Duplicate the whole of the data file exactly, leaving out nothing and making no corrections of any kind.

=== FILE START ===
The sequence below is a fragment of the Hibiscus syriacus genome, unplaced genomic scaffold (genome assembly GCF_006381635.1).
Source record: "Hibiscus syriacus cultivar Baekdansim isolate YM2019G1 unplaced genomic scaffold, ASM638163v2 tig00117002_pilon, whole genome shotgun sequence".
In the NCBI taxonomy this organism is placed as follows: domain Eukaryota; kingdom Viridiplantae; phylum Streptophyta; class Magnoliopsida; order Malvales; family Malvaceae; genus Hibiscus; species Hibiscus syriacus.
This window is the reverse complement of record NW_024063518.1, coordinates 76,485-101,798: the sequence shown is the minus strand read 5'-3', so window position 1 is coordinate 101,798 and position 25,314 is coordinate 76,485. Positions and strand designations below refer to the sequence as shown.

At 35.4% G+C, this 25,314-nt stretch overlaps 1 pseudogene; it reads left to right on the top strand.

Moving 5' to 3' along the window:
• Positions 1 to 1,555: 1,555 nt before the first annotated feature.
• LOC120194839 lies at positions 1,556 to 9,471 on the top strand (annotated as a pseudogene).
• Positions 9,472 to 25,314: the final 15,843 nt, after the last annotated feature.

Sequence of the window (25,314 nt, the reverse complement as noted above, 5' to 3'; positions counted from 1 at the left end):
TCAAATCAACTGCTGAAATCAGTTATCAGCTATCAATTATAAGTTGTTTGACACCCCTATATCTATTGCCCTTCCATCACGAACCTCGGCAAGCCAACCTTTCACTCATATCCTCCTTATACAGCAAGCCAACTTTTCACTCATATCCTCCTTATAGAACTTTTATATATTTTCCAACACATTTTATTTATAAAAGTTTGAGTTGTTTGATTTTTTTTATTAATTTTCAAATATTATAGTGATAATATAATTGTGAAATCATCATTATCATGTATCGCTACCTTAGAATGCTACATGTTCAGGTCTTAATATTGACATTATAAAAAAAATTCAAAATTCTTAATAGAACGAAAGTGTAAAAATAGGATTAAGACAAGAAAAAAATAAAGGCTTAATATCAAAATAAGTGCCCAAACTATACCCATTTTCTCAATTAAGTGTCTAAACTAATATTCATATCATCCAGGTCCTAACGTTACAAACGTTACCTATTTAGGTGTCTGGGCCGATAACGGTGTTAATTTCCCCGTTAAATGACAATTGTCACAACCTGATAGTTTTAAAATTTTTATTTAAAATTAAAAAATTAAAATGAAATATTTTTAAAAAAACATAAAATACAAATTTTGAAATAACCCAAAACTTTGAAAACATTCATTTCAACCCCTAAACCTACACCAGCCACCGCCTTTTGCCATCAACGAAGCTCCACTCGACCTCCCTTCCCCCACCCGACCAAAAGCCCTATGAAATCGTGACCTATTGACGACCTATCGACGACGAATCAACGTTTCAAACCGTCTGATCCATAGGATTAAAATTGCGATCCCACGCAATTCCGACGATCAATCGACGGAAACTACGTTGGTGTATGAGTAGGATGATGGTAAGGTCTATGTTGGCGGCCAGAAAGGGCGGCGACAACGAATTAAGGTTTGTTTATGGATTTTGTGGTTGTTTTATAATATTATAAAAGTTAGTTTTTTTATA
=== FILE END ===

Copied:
The sequence below is a fragment of the Hibiscus syriacus genome, unplaced genomic scaffold (genome assembly GCF_006381635.1).
Source record: "Hibiscus syriacus cultivar Baekdansim isolate YM2019G1 unplaced genomic scaffold, ASM638163v2 tig00117002_pilon, whole genome shotgun sequence".
In the NCBI taxonomy this organism is placed as follows: domain Eukaryota; kingdom Viridiplantae; phylum Streptophyta; class Magnoliopsida; order Malvales; family Malvaceae; genus Hibiscus; species Hibiscus syriacus.
This window is the reverse complement of record NW_024063518.1, coordinates 76,485-101,798: the sequence shown is the minus strand read 5'-3', so window position 1 is coordinate 101,798 and position 25,314 is coordinate 76,485. Positions and strand designations below refer to the sequence as shown.

At 35.4% G+C, this 25,314-nt stretch overlaps 1 pseudogene; it reads left to right on the top strand.

Moving 5' to 3' along the window:
• Positions 1 to 1,555: 1,555 nt before the first annotated feature.
• LOC120194839 lies at positions 1,556 to 9,471 on the top strand (annotated as a pseudogene).
• Positions 9,472 to 25,314: the final 15,843 nt, after the last annotated feature.

Sequence of the window (25,314 nt, the reverse complement as noted above, 5' to 3'; positions counted from 1 at the left end):
TCAAATCAACTGCTGAAATCAGTTATCAGCTATCAATTATAAGTTGTTTGACACCCCTATATCTATTGCCCTTCCATCACGAACCTCGGCAAGCCAACCTTTCACTCATATCCTCCTTATACAGCAAGCCAACTTTTCACTCATATCCTCCTTATAGAACTTTTATATATTTTCCAACACATTTTATTTATAAAAGTTTGAGTTGTTTGATTTTTTTTATTAATTTTCAAATATTATAGTGATAATATAATTGTGAAATCATCATTATCATGTATCGCTACCTTAGAATGCTACATGTTCAGGTCTTAATATTGACATTATAAAAAAAATTCAAAATTCTTAATAGAACGAAAGTGTAAAAATAGGATTAAGACAAGAAAAAAATAAAGGCTTAATATCAAAATAAGTGCCCAAACTATACCCATTTTCTCAATTAAGTGTCTAAACTAATATTCATATCATCCAGGTCCTAACGTTACAAACGTTACCTATTTAGGTGTCTGGGCCGATAACGGTGTTAATTTCCCCGTTAAATGACAATTGTCACAACCTGATAGTTTTAAAATTTTTATTTAAAATTAAAAAATTAAAATGAAATATTTTTAAAAAAACATAAAATACAAATTTTGAAATAACCCAAAACTTTGAAAACATTCATTTCAACCCCTAAACCTACACCAGCCACCGCCTTTTGCCATCAACGAAGCTCCACTCGACCTCCCTTCCCCCACCCGACCAAAAGCCCTATGAAATCGTGACCTATTGACGACCTATCGACGACGAATCAACGTTTCAAACCGTCTGATCCATAGGATTAAAATTGCGATCCCACGCAATTCCGACGATCAATCGACGGAAACTACGTTGGTGTATGAGTAGGATGATGGTAAGGTCTATGTTGGCGGCCAGAAAGGGCGGCGACAACGAATTAAGGTTTGTTTATGGATTTTGTGGTTGTTTTATAATATTATAAAAGTTAGTTTTTTTATA